Table 9
How Human Capital Risks Translate into Pension Outcomes: A Framework


Pension Plan Type

Defined Benefit

Collective Defined Contribution (CDC)

Defined Contribution (DC)

  • Employee-side labor income shock

Skill obsolescence

Health shock

Disability shock

Partly smoothed (depends on benefit formula)

Like DB

Contributions directly affected

Labour force exit


Benefit not bequeathed; survivor benefit possible

Accumulation may be bequeathed

  • Employer-side employment shock

Hours reduction



Accrual halted; nonvested benefit lost and final benefit may be very low

Like DB

Accrual protected; assets keep earning investment returns

Note. Adapted from Mitchell & Turner (2010).

These labour market attributes have to be incorporated into pension design.  A literal application of the life cycle income hypothesis will have implications for the sustainability of national pension systems. Consistent with ecological rationality, the aim of any national pension system is to minimize the dependence on the PAYGO pension plans. However, the labour market constraints outlined above in combination with  bounded rationality points to limited financial capability of individuals to save towards a pension.  The data from Statistics Canada (2017) discussed above shows the cumulative impact of financial capability, advice, and the labour market indicates that tax incentivized individual savings plans or occupational pension plans, like the defined contribution plans, are failing in scope, or in the number of people who can build their pensions using these plans. This increases the prospect of a greater dependence of an increasing share of the current workers becoming dependent on the PAYGO pension plans such as Old Age Security (OAS), Guaranteed Income Supplement (GIS), and Guaranteed Annual Income Supplement (for Ontarians).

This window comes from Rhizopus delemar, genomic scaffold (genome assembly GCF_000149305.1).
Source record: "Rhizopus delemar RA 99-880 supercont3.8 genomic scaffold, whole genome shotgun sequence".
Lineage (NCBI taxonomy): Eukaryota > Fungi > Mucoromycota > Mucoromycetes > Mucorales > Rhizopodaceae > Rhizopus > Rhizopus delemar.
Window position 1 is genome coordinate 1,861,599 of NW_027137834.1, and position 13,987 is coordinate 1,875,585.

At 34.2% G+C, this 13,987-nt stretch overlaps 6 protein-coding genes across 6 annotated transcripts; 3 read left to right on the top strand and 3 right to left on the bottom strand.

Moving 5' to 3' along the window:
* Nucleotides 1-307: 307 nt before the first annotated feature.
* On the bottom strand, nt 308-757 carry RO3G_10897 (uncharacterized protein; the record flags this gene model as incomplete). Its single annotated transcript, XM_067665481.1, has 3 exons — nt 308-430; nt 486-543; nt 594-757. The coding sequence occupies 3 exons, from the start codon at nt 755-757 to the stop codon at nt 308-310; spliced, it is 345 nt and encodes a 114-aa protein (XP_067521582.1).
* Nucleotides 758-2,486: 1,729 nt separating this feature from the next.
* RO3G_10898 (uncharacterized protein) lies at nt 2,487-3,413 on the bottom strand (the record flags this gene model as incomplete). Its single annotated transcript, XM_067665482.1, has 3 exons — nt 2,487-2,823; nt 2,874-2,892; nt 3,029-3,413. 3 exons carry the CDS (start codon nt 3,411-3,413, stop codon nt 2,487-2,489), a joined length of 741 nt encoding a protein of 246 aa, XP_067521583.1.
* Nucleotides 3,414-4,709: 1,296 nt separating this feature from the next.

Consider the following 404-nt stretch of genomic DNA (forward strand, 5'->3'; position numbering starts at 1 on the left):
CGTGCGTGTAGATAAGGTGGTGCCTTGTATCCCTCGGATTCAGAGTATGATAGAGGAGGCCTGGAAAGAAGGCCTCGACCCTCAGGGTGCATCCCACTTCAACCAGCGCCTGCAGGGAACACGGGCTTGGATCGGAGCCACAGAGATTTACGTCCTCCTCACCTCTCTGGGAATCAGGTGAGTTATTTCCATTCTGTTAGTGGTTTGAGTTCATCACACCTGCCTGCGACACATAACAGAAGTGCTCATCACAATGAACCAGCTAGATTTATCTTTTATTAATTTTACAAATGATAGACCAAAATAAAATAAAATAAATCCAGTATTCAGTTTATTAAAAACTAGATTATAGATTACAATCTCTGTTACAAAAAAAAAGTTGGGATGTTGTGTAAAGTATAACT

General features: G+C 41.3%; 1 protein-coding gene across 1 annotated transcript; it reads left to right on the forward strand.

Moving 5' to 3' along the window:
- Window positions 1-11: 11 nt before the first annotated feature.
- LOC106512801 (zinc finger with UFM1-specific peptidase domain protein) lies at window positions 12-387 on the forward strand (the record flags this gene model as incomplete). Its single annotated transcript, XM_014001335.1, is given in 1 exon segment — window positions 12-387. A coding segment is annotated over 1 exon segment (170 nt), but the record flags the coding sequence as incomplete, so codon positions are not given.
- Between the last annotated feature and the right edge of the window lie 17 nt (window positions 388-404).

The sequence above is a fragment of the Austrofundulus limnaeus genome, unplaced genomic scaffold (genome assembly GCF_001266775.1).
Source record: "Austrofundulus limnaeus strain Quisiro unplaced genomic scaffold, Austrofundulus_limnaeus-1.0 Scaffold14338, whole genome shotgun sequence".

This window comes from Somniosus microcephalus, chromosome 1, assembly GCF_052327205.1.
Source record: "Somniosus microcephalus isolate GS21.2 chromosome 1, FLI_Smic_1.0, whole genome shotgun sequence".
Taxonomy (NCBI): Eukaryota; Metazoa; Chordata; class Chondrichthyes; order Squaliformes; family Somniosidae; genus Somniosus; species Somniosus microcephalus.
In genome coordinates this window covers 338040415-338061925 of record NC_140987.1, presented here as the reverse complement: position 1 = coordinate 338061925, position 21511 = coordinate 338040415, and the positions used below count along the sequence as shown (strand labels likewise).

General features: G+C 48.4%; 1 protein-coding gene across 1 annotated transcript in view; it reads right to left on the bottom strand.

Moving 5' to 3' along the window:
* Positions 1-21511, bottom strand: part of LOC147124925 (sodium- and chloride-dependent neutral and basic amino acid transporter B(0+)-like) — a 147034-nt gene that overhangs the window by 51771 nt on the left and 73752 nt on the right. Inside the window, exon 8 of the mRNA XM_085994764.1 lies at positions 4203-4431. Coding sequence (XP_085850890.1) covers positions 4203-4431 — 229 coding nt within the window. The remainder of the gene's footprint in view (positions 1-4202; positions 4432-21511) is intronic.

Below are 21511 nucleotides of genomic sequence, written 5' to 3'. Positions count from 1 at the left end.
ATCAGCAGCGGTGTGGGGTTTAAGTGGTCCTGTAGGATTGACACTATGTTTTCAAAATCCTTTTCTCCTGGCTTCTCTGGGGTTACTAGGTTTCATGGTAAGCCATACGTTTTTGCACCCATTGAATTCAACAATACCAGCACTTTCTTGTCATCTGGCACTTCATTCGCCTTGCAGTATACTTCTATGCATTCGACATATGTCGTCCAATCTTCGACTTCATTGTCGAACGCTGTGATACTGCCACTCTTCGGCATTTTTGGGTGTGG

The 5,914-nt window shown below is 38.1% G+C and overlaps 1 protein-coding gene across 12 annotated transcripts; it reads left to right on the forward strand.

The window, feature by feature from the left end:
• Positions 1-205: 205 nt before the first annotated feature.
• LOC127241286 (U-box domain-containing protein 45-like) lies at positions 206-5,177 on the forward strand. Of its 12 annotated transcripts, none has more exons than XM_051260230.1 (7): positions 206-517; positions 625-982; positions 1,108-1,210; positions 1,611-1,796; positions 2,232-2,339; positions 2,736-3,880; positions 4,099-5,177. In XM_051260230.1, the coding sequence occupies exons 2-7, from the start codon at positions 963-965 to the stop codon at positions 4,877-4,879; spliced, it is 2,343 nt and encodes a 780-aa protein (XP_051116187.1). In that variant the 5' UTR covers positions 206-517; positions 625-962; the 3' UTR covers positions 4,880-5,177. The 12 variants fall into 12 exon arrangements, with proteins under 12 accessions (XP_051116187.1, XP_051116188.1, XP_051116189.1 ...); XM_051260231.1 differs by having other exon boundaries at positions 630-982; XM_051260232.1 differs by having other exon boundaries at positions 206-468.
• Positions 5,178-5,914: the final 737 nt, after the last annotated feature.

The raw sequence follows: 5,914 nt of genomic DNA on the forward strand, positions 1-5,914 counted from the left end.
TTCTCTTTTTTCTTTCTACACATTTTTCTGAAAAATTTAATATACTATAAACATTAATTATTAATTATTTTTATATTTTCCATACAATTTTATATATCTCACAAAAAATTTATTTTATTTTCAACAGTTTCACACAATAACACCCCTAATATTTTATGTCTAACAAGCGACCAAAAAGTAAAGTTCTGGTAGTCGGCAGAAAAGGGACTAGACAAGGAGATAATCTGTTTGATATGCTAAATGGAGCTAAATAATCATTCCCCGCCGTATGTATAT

Reducing  this  increasing dependence on the PAYGO quadrant due to labour market changes, requires a greater emphasis and increased effectiveness of the publicly managed and privately funded quadrant of the pension system. An effective pension design in this quadrant will be consistent with ecological rationality as it reduces the potential for dependence on the PAYGO systems for many reasons. First, it can be the only response to the labour market changes outlined above. Second, greater emphasis on private funded publicly managed pension designs sidesteps the need to focus on the largely ineffective interventions on financial literacy. Finally, such a shift in pension design also reduces the scope of fiduciary risks from agency issues surrounding financial advice.

The publicly managed privately funded quadrant

As a response to the challenges faced by privately managed and funded occupational and individual pension plans outlined above, a trend can be noted globally among countries making efforts to expand existing pension plans or to launch new publicly managed and privately funded pension plans (Mayers, 2014). In Canada, gradual enhancements to the Canada Pension Plan have been introduced that means workers will receive higher benefits in exchange for making higher contributions (Government of Canada, 2017). Thus, from 2019, the changes in the CPP will increase the percentage of an average workers earnings from 25% to 33%. The contribution rates have also been changed. Currently, employees contribute 4.95% on these earnings to the CPP and employers make an equal contribution. If you are self-employed, you contribute both the employee and employer portions, which is equal to 9.9%. From 2019 to 2023, the contribution rate for employees will gradually increase by one percentage point (from 4.95% to 5.95%) on earnings between $3,500 and the original earnings limit. In 2024, employees will begin contributing 4% on an additional range of earnings. This range will start at the original earnings limit (estimated to be $69,700 in 2025) and go to the additional earnings limit, which will be 14% higher by 2025 (estimated to be $79,400).